Her Leontes is a hedge-fund speculator, Polixenes a visionary designer of screen games (the presence of this world echoes the unsettling semi-magic of Shakespeare’s plot). They have a brief and uncomfortable history as teenage lovers at school and Polixenes – Xeno – has also slept with MiMi (Hermione), the French-American singer who eventually marries Leo.

The story unfolds very much as in the play (though Winterson cannot quite reproduce the effect of Shakespeare’s best-known deadpan stage direction), with Leo using advanced surveillance technology to spy on Xeno and MiMi, and Perdita being spirited away across the Atlantic to the US, where her guardian, Tony, is mugged and killed and she is left in the “baby hatch” of a local hospital – to be found by Shep and his son and brought up in their affectionate, chaotic African-American household. Perdita falls in love with Zel, the estranged son of Xeno, discovers her parentage, returns to London and meets Leo; Leo’s PA, Pauline, has kept in contact across the years with MiMi, a recluse in Paris, and persuades her to return secretly to give a surprise performance at the Roundhouse, when Leo is in the audience, and – well, as in the play, the ending is both definitive and enormously unsettling. “So we leave them now, in the theatre, with the music. I was sitting at the back, waiting to see what would happen.”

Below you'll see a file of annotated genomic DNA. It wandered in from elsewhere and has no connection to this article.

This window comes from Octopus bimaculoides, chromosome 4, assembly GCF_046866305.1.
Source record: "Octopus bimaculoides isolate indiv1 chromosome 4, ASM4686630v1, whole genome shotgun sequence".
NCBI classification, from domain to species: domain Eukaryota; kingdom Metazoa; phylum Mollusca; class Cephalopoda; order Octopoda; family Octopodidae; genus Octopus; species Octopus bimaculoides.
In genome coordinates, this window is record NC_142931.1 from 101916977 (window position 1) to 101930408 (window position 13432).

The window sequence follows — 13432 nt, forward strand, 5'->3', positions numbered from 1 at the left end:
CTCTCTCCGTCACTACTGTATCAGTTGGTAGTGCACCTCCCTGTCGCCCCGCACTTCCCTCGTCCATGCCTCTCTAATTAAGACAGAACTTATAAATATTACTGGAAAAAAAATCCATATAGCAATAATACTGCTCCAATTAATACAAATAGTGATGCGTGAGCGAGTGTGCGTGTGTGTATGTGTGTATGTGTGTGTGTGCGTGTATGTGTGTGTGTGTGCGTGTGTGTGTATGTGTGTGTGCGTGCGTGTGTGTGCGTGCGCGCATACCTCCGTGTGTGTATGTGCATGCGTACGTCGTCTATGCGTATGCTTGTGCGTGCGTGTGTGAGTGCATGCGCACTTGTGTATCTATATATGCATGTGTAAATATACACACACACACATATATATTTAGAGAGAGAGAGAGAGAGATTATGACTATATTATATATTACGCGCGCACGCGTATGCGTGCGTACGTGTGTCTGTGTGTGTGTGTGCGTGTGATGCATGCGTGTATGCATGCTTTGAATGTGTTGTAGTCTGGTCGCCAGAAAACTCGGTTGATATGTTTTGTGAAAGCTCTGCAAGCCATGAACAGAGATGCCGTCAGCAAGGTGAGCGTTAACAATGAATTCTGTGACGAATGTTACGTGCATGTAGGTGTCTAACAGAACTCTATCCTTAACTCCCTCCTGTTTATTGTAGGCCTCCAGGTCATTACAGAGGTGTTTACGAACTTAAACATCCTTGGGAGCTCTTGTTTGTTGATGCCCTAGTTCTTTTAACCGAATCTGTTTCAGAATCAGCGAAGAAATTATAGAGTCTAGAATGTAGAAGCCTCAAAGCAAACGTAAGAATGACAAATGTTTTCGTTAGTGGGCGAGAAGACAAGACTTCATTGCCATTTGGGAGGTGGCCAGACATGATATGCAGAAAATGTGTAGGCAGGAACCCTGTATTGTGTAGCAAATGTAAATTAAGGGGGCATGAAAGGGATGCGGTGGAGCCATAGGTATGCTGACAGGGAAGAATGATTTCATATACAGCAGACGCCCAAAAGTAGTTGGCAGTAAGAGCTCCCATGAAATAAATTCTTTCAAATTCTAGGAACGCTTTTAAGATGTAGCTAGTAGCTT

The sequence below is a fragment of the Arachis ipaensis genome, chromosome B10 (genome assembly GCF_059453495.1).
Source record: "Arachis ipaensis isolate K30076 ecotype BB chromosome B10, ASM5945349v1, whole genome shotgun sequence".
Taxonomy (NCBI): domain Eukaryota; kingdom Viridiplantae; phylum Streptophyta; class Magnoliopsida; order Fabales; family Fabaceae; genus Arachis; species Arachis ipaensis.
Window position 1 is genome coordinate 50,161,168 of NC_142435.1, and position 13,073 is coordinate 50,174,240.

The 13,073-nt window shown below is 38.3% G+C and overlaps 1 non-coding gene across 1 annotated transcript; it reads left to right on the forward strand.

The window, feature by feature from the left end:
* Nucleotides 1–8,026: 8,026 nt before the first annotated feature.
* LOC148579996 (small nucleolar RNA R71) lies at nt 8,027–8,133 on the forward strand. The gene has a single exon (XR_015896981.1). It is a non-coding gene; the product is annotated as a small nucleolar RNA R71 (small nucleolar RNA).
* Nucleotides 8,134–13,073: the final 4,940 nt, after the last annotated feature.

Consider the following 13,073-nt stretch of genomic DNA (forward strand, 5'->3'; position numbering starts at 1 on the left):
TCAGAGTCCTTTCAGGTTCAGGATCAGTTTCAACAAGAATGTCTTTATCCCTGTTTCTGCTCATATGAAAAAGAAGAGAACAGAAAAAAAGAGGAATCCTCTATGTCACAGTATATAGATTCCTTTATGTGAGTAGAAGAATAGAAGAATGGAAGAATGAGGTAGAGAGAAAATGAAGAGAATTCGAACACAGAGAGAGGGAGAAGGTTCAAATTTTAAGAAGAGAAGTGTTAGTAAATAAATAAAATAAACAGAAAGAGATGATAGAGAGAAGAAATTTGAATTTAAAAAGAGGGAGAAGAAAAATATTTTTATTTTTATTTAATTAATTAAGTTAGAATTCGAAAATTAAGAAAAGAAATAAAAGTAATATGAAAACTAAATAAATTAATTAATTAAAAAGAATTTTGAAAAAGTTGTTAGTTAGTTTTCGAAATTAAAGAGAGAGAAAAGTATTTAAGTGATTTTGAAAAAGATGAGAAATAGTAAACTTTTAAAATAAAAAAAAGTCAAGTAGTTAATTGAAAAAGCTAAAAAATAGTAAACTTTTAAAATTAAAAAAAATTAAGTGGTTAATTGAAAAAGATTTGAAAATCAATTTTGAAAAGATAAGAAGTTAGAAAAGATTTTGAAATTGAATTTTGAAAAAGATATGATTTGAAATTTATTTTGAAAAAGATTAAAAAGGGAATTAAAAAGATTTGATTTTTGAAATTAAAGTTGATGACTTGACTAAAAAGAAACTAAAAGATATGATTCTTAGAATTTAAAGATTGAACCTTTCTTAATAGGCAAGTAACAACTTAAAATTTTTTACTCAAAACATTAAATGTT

That last touch, bringing the author into the narrative in the same apparently arbitrary way we find in a text such as Dostoevsky’s Demons – as a “real” but imperfect witness – gently underlines the personal importance of the play to this particular author. Winterson is explicit about the resonance of this drama for an adopted child and one of the finest passages in the book is a two-page meditation on losing and finding: a process she speculates began with the primordial moment of the moon’s separation from the earth, a lost partner, “pale, lonely, watchful, present, unsocial, inspired. Earth’s autistic twin.”

It is the deep foundation of all the stories of lost paradises and voyages away from home. As the moon controls the tides, balances the earth’s motion by its gravitational pull, so the sense of what is lost pervades every serious, every heart-involving moment of our lives. It is a beautifully worked conceit, a fertile metaphor. The story of a child lost and found is a way of sounding the depths of human imagination, as if all our longing and emotional pain were a consequence of some buried sense of being separated from a home that we can’t ever ­remember. If tragedy is the attempt to tell the story of loss without collapse, all story­telling has some dimension of the tragic, reaching for what is for ever separated by the “gap of time”.